"Finally on Friday, the Big Kahuna, NFP:  Okay. We all know that the headline was lame but that the saving grace was the revisions. You can call it “mixed” if you need an adjective, but here’s what we should be focusing on: the rate looks good on the 6 o’clock news, 4.9%, right?  But that’s where it ends. Because the only reason it’s down there is owing to the shrinkage in the percentage of the population who are actively participating in the labor force (employed or lookin’). The peak of the recent cycle was March of ’01 when the LFPR was 67.2%.  It currently stands at 66%, flat y/y. 

Does this tell you anything? It should scream volumes. If there were no slack in the labor market, prospective employees would be entering it in droves, not staying away/dropping out. As for earnings, December showed a +3.1% gain y/y [below inflation]. Thus John Q. remains below water.   

So there you have it. A trash heap of data amid claims of the latest emergence of the bull market.  Which is the proper reaction if you espouse the “market rallies when the FED is viewed as finished” rationale."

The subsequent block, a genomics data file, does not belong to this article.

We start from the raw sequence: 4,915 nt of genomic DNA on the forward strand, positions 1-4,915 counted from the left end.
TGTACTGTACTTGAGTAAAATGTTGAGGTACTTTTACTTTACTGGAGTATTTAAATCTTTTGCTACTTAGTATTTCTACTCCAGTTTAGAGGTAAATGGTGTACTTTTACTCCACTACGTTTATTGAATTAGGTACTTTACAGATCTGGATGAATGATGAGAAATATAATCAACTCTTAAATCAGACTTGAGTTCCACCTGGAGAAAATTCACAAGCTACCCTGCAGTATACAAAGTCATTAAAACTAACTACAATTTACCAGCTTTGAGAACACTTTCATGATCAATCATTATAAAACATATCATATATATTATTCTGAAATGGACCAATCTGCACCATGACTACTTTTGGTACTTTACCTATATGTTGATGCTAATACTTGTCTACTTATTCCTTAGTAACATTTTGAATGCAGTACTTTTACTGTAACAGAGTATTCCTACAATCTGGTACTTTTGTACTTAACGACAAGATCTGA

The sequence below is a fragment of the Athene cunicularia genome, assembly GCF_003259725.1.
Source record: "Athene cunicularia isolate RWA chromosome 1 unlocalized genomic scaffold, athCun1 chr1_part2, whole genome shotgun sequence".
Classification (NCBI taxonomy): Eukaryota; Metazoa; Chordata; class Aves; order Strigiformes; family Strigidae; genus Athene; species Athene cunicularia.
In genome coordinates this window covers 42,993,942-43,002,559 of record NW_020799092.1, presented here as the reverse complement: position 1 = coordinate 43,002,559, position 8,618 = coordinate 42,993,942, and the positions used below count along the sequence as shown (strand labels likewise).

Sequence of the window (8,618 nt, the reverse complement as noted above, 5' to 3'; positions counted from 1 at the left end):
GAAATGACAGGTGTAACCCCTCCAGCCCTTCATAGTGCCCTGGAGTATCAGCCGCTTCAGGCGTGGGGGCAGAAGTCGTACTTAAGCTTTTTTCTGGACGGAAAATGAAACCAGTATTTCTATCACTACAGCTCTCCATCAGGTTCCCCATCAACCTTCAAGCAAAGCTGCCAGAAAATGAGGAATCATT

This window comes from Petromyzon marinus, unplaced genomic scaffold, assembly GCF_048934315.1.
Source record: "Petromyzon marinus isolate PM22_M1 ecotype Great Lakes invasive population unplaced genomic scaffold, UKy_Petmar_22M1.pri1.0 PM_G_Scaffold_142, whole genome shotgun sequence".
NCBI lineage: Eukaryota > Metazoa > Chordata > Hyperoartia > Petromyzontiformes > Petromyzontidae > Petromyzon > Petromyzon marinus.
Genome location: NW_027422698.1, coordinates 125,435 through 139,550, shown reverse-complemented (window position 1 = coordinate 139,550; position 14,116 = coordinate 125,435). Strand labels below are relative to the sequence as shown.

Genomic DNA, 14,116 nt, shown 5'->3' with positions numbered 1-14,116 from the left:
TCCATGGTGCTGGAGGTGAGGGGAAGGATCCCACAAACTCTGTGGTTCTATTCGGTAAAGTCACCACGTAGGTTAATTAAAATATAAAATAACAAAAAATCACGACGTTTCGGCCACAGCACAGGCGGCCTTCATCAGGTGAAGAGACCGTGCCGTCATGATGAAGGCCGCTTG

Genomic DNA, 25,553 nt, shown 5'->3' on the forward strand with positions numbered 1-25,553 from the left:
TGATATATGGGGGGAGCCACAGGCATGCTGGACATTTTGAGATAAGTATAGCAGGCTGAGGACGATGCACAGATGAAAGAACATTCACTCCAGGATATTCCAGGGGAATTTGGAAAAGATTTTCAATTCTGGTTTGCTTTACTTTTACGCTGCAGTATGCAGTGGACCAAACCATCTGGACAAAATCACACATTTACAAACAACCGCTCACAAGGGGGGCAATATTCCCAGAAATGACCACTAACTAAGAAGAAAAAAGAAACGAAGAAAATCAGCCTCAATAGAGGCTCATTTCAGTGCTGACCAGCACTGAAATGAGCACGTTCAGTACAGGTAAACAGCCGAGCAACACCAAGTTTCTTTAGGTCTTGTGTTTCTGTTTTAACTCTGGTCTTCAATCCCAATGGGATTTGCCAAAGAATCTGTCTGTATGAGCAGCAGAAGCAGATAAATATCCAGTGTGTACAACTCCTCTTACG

Lots of slack in the labor market, little in the way of wage pressure,
employees working longer hours — and without overtime — hence, the
productivity miracle.

At the same time, we see average hours worked continues to increase.

If there were not so much slack in the labor market the productivity miracle would look far less miraculous: People would more readily be switching jobs; instead, they are scared witless about losing their employment — and even more importantly, their health benefits and medical insurance.

Back to the Fed:  I wonder how much impact they will have regarding inflation, considering their is no wage pressure. That’s one of the areas they have the strongest impact on. Overseas commodities demand is not an area they have much influence on, unless they induce a global recession.